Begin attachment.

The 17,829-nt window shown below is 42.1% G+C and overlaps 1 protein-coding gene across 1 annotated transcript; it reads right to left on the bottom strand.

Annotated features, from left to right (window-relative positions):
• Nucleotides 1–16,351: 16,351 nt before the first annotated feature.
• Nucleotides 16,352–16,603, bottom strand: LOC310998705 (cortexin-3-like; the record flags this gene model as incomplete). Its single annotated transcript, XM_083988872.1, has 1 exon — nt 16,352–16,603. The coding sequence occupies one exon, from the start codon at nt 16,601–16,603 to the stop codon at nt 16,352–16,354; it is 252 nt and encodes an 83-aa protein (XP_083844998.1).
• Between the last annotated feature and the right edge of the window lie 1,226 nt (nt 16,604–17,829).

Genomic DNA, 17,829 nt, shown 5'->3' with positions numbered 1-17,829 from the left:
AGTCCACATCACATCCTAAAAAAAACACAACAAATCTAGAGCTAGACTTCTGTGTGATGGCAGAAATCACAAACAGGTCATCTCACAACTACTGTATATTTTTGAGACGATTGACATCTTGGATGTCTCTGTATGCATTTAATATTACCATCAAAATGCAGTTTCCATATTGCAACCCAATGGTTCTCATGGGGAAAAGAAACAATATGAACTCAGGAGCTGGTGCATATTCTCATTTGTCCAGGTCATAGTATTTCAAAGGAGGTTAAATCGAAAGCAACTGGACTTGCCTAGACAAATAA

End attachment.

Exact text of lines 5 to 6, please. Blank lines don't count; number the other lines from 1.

• Between the last annotated feature and the right edge of the window lie 1,226 nt (nt 16,604–17,829).

Genomic DNA, 17,829 nt, shown 5'->3' with positions numbered 1-17,829 from the left: